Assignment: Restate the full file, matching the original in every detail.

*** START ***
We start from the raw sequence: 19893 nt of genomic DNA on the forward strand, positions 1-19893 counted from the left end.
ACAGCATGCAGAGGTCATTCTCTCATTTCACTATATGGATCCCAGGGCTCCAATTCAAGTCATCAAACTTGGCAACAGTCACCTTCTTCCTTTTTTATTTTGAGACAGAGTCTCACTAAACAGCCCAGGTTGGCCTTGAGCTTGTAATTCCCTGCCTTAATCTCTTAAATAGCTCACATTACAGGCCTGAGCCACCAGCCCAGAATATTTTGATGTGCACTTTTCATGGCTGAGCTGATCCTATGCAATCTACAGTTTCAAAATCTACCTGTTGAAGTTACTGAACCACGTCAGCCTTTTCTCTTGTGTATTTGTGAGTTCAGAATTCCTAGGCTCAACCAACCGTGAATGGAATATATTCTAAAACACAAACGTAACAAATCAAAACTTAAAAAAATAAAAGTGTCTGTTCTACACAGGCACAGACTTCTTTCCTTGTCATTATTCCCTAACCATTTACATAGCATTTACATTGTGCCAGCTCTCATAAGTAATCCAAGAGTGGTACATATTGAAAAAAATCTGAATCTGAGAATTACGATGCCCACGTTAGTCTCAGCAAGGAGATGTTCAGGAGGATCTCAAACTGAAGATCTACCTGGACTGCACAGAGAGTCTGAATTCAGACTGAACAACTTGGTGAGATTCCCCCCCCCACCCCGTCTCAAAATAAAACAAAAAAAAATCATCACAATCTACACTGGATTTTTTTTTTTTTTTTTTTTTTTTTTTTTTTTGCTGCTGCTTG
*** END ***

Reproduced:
We start from the raw sequence: 19893 nt of genomic DNA on the forward strand, positions 1-19893 counted from the left end.
ACAGCATGCAGAGGTCATTCTCTCATTTCACTATATGGATCCCAGGGCTCCAATTCAAGTCATCAAACTTGGCAACAGTCACCTTCTTCCTTTTTTATTTTGAGACAGAGTCTCACTAAACAGCCCAGGTTGGCCTTGAGCTTGTAATTCCCTGCCTTAATCTCTTAAATAGCTCACATTACAGGCCTGAGCCACCAGCCCAGAATATTTTGATGTGCACTTTTCATGGCTGAGCTGATCCTATGCAATCTACAGTTTCAAAATCTACCTGTTGAAGTTACTGAACCACGTCAGCCTTTTCTCTTGTGTATTTGTGAGTTCAGAATTCCTAGGCTCAACCAACCGTGAATGGAATATATTCTAAAACACAAACGTAACAAATCAAAACTTAAAAAAATAAAAGTGTCTGTTCTACACAGGCACAGACTTCTTTCCTTGTCATTATTCCCTAACCATTTACATAGCATTTACATTGTGCCAGCTCTCATAAGTAATCCAAGAGTGGTACATATTGAAAAAAATCTGAATCTGAGAATTACGATGCCCACGTTAGTCTCAGCAAGGAGATGTTCAGGAGGATCTCAAACTGAAGATCTACCTGGACTGCACAGAGAGTCTGAATTCAGACTGAACAACTTGGTGAGATTCCCCCCCCCACCCCGTCTCAAAATAAAACAAAAAAAAATCATCACAATCTACACTGGATTTTTTTTTTTTTTTTTTTTTTTTTTTTTTTTGCTGCTGCTTG